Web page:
Statement by The Education Trust—West on The Federal Government's Release of "Race to the Top" Fund Regulations and California's Failure to Meet Them
Sheilagh Polk, (510) 465-6444 x318, (323) 397-0207 or email@example.com
OAKLAND, CA (July 27, 2009)- “Friday, the U.S. Department of Education released regulations for its ‘Race to the Top’ fund that contained sobering news for California. Our state’s ban on using student achievement data to help measure teacher effectiveness threatens our eligibility to apply for portions of the $4.35 billion fund. California’s potential exclusion from this competitive grant process is a blow to students already burdened by massive budget cuts, as well as a forceful wake-up call to state leaders.
The law in question—on the books since 2006—prohibits the state from linking teacher data to student achievement data for the purposes of pay, promotion, sanction, or evaluation. Although state law does permit this practice in local school districts, the vast majority of districts across the state do not use student achievement data—such as performance on the California Standards Tests—to assess the effectiveness of their teachers.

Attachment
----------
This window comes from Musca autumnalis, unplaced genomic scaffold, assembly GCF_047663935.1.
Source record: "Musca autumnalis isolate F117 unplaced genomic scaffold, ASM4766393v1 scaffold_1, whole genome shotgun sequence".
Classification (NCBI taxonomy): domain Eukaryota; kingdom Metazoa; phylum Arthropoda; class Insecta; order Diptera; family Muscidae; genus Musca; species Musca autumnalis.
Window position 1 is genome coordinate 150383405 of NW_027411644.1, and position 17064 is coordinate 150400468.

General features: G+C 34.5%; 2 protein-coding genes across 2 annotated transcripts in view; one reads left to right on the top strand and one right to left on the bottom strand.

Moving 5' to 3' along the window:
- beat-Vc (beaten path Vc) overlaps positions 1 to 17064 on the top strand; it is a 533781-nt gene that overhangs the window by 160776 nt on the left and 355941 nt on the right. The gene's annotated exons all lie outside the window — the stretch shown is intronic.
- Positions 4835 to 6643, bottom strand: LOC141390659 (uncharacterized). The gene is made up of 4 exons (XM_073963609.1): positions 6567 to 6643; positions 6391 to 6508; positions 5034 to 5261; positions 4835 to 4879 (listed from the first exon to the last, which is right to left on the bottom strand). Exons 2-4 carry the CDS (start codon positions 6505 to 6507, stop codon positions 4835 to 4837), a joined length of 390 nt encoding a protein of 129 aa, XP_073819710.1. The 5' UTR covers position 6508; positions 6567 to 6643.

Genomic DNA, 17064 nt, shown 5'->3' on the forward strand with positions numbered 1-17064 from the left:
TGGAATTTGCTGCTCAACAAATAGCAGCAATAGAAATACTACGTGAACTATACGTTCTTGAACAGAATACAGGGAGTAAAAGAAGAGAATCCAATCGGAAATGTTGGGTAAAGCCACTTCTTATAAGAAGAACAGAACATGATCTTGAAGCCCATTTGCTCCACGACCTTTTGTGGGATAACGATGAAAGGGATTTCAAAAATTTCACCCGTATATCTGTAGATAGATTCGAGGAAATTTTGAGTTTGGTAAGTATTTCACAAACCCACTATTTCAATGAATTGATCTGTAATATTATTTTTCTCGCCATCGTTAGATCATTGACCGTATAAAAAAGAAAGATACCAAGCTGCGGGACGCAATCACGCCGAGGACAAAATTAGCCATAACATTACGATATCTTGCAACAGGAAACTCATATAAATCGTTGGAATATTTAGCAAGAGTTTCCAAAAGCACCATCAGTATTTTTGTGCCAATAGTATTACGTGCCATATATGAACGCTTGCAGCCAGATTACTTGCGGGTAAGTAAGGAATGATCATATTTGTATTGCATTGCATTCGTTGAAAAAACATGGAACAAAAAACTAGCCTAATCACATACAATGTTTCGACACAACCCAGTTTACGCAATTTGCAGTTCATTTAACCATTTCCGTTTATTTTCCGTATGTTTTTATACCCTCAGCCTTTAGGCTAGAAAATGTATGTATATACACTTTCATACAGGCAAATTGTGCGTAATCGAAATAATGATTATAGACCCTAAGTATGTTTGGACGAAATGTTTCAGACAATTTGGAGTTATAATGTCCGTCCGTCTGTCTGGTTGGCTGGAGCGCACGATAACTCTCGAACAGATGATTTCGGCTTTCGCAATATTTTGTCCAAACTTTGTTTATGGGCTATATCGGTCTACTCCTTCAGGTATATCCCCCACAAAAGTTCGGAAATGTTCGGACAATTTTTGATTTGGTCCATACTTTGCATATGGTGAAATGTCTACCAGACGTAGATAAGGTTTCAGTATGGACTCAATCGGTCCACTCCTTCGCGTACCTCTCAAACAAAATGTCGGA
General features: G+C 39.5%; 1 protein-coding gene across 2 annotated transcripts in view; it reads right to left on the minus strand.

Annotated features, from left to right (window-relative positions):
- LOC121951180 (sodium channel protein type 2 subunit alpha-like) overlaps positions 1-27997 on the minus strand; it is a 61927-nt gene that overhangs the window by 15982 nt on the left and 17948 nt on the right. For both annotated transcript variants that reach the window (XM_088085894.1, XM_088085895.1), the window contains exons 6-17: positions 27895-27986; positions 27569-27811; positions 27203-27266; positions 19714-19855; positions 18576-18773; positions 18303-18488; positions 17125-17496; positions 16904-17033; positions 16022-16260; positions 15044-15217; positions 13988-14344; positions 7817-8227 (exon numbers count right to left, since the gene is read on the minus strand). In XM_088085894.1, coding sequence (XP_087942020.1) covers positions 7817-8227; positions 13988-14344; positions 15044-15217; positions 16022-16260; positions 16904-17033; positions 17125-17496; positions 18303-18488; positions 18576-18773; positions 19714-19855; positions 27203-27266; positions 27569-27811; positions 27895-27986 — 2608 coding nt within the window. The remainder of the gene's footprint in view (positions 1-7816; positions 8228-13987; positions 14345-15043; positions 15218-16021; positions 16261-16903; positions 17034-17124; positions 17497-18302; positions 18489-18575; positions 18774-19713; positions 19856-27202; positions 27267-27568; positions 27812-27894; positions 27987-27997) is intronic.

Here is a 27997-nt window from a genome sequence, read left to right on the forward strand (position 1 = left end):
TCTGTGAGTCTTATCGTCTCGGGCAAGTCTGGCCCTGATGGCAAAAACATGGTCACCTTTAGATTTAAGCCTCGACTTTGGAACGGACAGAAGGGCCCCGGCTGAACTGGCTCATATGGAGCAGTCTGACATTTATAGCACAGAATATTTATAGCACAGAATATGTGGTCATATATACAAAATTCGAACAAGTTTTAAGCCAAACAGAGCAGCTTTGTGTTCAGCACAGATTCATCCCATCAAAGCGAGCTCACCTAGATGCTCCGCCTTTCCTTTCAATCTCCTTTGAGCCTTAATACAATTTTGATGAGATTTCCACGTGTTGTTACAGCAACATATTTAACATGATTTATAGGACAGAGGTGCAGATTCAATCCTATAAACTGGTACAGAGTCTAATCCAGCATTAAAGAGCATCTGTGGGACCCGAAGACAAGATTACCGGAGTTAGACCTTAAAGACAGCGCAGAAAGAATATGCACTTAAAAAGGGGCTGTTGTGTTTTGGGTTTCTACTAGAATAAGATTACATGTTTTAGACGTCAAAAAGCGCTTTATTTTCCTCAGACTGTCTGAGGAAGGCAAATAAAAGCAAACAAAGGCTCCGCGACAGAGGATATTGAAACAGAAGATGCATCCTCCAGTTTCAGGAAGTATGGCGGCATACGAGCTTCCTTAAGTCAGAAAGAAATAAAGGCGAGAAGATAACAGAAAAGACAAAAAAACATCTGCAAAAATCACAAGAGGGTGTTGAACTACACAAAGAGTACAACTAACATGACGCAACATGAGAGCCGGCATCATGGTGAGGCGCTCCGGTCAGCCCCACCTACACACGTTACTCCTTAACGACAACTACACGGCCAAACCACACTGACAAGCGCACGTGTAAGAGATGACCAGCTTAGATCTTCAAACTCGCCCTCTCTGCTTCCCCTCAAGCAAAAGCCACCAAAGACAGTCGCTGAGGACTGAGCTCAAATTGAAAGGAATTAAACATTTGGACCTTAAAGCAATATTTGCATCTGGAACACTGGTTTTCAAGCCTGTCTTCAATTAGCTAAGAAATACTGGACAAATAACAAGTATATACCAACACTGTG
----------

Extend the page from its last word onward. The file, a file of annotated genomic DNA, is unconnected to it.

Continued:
Understanding which teachers or group of teachers are most successful at raising student achievement is a critical step in improving outcomes for all of our students. Without a linkage between student and teacher data, we simply do not know enough about what preparation programs or instructional strategies make a great teacher great. Instead, we rely on proxies such as degrees held or years spent in the classroom to assess teacher quality.
Students, schools, and communities are poorly served by such a system, and low-income students and students of color particularly so. If California’s schools are going to improve student outcomes and close the achievement gaps that persist between student groups, we need more—not less—critical information about teacher effectiveness.
President Obama and Secretary of Education Duncan are providing unprecedented leadership and investment in education. They have laid out a series of ambitious goals for states, and charted a course toward bold reform. California’s state leaders must now make some hard choices. Either get in the game, or sit on the sidelines.
The question remains, will state leaders sit and watch as the rest of the nation reforms the way we do school in this country or will they join the movement to reclaim America’s position as a global pacesetter in education?
In our current fiscal crisis, when California’s public schools and students have been forced to endure a $6 billion budget cut, state leaders simply can’t afford to forfeit our opportunity to win this ‘Race to the Top.’ ”
Linda Murray, Acting Executive Director
The Education Trust—West